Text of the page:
NEW technology as opposed to new laws is believed to be the key to improving driver safety while using mobile phones in cars, says a Queensland University of Technology researcher.
Professor Simon Washington from the university's Centre for Accident Research and Road Safety said a new law in New South Wales requiring drivers to use Bluetooth or put their phone in a cradle was unlikely to deter drivers speaking on the phone.
"This means a New South Wales driver using a mobile phone in speaker mode on their lap is still breaking the law, even if they still have both hands on the wheel," he said.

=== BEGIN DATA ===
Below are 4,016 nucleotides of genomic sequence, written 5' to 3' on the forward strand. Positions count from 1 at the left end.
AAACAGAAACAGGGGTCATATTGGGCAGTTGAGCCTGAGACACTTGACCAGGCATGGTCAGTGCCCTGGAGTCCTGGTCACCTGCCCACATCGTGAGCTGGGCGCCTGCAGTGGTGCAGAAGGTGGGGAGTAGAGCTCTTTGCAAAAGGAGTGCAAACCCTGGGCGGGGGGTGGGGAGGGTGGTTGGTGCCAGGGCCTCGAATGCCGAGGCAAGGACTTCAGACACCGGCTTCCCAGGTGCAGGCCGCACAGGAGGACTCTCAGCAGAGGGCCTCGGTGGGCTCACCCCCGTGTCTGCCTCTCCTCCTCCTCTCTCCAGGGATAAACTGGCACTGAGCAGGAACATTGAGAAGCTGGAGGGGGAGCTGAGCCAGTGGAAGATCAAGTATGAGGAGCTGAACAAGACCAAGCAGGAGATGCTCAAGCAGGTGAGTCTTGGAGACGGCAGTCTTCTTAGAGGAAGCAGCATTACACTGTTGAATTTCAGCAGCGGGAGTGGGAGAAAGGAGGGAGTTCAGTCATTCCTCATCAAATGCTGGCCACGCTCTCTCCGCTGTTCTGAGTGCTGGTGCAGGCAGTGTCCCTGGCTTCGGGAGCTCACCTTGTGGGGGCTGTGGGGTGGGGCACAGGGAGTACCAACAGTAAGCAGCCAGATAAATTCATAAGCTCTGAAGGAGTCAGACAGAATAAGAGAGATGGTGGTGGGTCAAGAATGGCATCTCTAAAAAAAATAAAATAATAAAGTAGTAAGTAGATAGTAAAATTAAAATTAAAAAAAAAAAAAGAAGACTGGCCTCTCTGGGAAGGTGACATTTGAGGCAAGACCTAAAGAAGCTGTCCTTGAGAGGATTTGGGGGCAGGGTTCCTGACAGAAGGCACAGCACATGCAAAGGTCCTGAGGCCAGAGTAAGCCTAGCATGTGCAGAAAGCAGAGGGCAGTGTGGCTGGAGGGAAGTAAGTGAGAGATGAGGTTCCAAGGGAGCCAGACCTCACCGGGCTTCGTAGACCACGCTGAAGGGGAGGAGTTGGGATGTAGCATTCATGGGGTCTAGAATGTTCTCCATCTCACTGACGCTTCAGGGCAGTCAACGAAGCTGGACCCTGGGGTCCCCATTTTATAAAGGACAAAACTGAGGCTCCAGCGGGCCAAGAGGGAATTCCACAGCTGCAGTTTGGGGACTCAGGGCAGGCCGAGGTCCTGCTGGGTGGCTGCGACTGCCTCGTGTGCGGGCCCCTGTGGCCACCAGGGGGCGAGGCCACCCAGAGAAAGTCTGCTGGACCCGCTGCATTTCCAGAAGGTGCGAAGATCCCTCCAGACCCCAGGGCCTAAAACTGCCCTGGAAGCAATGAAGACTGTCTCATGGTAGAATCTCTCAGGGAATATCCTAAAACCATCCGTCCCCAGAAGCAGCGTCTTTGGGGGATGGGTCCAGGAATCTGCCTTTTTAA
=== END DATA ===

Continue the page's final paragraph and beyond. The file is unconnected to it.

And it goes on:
"Most studies have shown that driving using hands-free devices is as dangerous as using hand held devices, so it is doubtful that this new law will improve the safety of drivers still making calls."
He said motorists had to intelligently harness the same technologies that were distracting drivers.
"We are seeing new vehicles now with warning devices and sensors that alert us when we are fatigued, driving too closely behind another car, and failing to brake quickly enough," Prof Washington said.
Do you use your mobile while driving?
This poll ended on 11 November 2012.
Yes, I use it to make or receive calls without a hands-free device and/or texting while driving.
No, I never use my phone while driving without hands-free technology.
I sometimes use my phone for calls and messaging without a hands-free device while driving.
This is not a scientific poll. The results reflect only the opinions of those who chose to participate.
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